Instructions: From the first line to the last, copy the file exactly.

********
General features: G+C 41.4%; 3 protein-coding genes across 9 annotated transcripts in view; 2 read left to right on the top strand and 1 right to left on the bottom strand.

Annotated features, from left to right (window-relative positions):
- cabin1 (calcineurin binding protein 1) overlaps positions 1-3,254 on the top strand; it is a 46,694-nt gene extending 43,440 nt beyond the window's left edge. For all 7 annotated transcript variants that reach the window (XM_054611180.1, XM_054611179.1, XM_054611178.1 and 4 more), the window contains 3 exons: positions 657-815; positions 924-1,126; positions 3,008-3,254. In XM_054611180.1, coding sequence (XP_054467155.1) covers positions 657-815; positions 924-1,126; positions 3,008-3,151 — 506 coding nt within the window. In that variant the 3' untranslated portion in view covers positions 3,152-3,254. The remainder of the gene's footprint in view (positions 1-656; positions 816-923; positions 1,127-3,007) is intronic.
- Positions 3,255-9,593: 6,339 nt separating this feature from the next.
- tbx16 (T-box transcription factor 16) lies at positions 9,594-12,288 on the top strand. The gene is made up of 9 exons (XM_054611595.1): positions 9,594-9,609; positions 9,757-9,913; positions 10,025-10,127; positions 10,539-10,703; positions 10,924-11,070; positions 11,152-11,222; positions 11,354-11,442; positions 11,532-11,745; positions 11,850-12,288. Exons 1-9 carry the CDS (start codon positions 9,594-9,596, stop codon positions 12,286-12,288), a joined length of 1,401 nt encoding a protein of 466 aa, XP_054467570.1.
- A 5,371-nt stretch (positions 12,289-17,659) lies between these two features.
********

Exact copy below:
General features: G+C 41.4%; 3 protein-coding genes across 9 annotated transcripts in view; 2 read left to right on the top strand and 1 right to left on the bottom strand.

Annotated features, from left to right (window-relative positions):
- cabin1 (calcineurin binding protein 1) overlaps positions 1-3,254 on the top strand; it is a 46,694-nt gene extending 43,440 nt beyond the window's left edge. For all 7 annotated transcript variants that reach the window (XM_054611180.1, XM_054611179.1, XM_054611178.1 and 4 more), the window contains 3 exons: positions 657-815; positions 924-1,126; positions 3,008-3,254. In XM_054611180.1, coding sequence (XP_054467155.1) covers positions 657-815; positions 924-1,126; positions 3,008-3,151 — 506 coding nt within the window. In that variant the 3' untranslated portion in view covers positions 3,152-3,254. The remainder of the gene's footprint in view (positions 1-656; positions 816-923; positions 1,127-3,007) is intronic.
- Positions 3,255-9,593: 6,339 nt separating this feature from the next.
- tbx16 (T-box transcription factor 16) lies at positions 9,594-12,288 on the top strand. The gene is made up of 9 exons (XM_054611595.1): positions 9,594-9,609; positions 9,757-9,913; positions 10,025-10,127; positions 10,539-10,703; positions 10,924-11,070; positions 11,152-11,222; positions 11,354-11,442; positions 11,532-11,745; positions 11,850-12,288. Exons 1-9 carry the CDS (start codon positions 9,594-9,596, stop codon positions 12,286-12,288), a joined length of 1,401 nt encoding a protein of 466 aa, XP_054467570.1.
- A 5,371-nt stretch (positions 12,289-17,659) lies between these two features.